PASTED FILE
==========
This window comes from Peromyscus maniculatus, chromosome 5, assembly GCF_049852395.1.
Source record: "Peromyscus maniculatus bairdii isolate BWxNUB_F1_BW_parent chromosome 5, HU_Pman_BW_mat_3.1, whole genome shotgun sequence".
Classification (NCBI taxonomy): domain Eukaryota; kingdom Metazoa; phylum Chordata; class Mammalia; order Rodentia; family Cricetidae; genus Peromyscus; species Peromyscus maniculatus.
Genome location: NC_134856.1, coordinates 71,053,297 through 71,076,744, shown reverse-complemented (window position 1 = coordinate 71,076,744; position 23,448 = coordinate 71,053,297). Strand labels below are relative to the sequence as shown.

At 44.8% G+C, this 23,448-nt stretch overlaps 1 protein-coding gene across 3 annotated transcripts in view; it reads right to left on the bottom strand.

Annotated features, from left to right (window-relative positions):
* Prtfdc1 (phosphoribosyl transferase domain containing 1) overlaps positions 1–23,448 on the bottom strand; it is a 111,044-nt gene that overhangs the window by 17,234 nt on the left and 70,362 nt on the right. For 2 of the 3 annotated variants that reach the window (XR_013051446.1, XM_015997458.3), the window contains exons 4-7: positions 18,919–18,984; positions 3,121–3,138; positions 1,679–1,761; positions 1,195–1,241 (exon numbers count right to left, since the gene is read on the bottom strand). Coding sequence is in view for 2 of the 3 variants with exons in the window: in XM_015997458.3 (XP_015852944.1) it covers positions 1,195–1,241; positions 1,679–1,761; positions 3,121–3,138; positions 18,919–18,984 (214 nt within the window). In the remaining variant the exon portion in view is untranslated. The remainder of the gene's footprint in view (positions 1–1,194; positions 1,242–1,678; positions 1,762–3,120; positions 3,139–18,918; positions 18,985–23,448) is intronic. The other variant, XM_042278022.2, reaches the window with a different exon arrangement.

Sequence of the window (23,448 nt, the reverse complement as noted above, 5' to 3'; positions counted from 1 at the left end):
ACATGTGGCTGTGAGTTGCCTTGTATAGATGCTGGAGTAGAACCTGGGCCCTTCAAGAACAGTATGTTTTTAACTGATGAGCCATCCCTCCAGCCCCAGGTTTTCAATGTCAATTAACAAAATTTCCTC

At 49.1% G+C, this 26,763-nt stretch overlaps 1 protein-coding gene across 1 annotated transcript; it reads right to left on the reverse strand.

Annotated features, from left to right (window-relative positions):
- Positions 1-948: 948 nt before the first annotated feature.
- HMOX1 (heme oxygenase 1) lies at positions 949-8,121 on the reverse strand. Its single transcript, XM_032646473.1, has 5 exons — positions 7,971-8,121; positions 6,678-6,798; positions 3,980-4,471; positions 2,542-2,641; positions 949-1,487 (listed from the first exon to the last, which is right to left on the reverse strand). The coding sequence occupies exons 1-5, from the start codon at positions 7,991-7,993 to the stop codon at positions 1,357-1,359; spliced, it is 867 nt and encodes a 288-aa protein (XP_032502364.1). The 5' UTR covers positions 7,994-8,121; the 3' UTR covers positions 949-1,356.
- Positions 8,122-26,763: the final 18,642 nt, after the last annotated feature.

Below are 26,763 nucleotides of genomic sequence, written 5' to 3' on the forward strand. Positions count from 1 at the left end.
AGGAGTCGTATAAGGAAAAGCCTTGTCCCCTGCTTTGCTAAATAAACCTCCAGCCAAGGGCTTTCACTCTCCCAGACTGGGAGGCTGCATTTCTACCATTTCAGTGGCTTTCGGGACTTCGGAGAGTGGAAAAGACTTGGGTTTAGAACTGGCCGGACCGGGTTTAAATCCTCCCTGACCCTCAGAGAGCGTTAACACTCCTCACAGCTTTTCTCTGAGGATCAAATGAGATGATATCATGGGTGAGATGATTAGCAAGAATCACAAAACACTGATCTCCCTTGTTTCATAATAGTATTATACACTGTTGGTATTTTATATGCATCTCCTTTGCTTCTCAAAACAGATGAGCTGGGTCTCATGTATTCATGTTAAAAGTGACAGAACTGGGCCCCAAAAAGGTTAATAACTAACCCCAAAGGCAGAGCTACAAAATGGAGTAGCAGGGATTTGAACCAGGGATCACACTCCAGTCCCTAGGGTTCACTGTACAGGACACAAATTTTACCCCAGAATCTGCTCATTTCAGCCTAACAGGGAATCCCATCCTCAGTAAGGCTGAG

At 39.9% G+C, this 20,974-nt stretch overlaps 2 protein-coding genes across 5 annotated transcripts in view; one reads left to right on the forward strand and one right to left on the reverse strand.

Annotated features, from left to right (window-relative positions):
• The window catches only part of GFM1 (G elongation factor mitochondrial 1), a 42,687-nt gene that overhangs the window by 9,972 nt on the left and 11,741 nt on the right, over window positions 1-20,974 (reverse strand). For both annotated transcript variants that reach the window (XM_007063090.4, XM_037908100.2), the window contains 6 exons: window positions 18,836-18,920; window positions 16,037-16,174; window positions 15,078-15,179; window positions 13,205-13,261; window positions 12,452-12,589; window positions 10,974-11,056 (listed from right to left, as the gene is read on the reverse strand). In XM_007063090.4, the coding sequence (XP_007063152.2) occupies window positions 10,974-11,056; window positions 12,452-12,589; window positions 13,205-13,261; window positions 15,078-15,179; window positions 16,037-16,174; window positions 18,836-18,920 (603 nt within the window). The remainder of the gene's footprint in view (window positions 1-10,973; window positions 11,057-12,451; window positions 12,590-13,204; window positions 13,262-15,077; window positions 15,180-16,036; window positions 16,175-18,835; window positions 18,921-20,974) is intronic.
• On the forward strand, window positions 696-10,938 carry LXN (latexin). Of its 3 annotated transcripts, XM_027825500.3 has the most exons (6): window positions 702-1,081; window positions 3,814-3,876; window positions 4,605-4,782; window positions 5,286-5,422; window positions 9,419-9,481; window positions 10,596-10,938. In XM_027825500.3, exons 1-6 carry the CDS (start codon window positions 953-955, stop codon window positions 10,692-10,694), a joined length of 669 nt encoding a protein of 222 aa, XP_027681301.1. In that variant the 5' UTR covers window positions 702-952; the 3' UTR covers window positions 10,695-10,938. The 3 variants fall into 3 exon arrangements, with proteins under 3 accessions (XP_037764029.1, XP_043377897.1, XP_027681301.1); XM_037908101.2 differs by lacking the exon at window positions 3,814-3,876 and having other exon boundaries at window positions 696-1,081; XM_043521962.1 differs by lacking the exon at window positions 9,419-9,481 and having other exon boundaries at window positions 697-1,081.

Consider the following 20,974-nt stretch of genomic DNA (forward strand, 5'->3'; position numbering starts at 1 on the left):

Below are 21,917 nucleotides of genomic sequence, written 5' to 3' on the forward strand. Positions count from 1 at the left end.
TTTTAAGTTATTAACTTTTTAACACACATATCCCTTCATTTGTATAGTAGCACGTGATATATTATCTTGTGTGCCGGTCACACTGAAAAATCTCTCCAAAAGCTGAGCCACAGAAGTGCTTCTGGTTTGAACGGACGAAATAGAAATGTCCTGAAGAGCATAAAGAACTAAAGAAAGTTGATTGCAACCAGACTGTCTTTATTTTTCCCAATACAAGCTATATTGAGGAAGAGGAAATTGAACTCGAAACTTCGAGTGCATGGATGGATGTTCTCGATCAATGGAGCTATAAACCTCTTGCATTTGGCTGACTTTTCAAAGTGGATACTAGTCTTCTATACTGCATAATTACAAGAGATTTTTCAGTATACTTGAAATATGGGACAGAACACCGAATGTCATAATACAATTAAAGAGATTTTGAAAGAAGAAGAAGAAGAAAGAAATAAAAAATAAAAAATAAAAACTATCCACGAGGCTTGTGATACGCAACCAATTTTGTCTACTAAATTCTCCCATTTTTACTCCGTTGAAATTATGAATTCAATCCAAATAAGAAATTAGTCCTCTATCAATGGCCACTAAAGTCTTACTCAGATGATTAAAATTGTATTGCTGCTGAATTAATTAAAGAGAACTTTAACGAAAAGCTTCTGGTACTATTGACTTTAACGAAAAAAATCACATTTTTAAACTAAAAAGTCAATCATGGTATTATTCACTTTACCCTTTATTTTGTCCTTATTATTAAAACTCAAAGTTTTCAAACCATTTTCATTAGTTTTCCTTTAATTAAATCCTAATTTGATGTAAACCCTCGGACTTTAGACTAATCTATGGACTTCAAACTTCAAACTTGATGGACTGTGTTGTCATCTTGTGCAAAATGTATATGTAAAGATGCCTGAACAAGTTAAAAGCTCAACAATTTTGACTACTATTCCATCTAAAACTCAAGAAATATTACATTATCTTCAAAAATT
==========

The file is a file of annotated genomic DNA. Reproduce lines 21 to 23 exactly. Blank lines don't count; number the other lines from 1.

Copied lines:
Consider the following 20,974-nt stretch of genomic DNA (forward strand, 5'->3'; position numbering starts at 1 on the left):

Below are 21,917 nucleotides of genomic sequence, written 5' to 3' on the forward strand. Positions count from 1 at the left end.
TTTTAAGTTATTAACTTTTTAACACACATATCCCTTCATTTGTATAGTAGCACGTGATATATTATCTTGTGTGCCGGTCACACTGAAAAATCTCTCCAAAAGCTGAGCCACAGAAGTGCTTCTGGTTTGAACGGACGAAATAGAAATGTCCTGAAGAGCATAAAGAACTAAAGAAAGTTGATTGCAACCAGACTGTCTTTATTTTTCCCAATACAAGCTATATTGAGGAAGAGGAAATTGAACTCGAAACTTCGAGTGCATGGATGGATGTTCTCGATCAATGGAGCTATAAACCTCTTGCATTTGGCTGACTTTTCAAAGTGGATACTAGTCTTCTATACTGCATAATTACAAGAGATTTTTCAGTATACTTGAAATATGGGACAGAACACCGAATGTCATAATACAATTAAAGAGATTTTGAAAGAAGAAGAAGAAGAAAGAAATAAAAAATAAAAAATAAAAACTATCCACGAGGCTTGTGATACGCAACCAATTTTGTCTACTAAATTCTCCCATTTTTACTCCGTTGAAATTATGAATTCAATCCAAATAAGAAATTAGTCCTCTATCAATGGCCACTAAAGTCTTACTCAGATGATTAAAATTGTATTGCTGCTGAATTAATTAAAGAGAACTTTAACGAAAAGCTTCTGGTACTATTGACTTTAACGAAAAAAATCACATTTTTAAACTAAAAAGTCAATCATGGTATTATTCACTTTACCCTTTATTTTGTCCTTATTATTAAAACTCAAAGTTTTCAAACCATTTTCATTAGTTTTCCTTTAATTAAATCCTAATTTGATGTAAACCCTCGGACTTTAGACTAATCTATGGACTTCAAACTTCAAACTTGATGGACTGTGTTGTCATCTTGTGCAAAATGTATATGTAAAGATGCCTGAACAAGTTAAAAGCTCAACAATTTTGACTACTATTCCATCTAAAACTCAAGAAATATTACATTATCTTCAAAAATT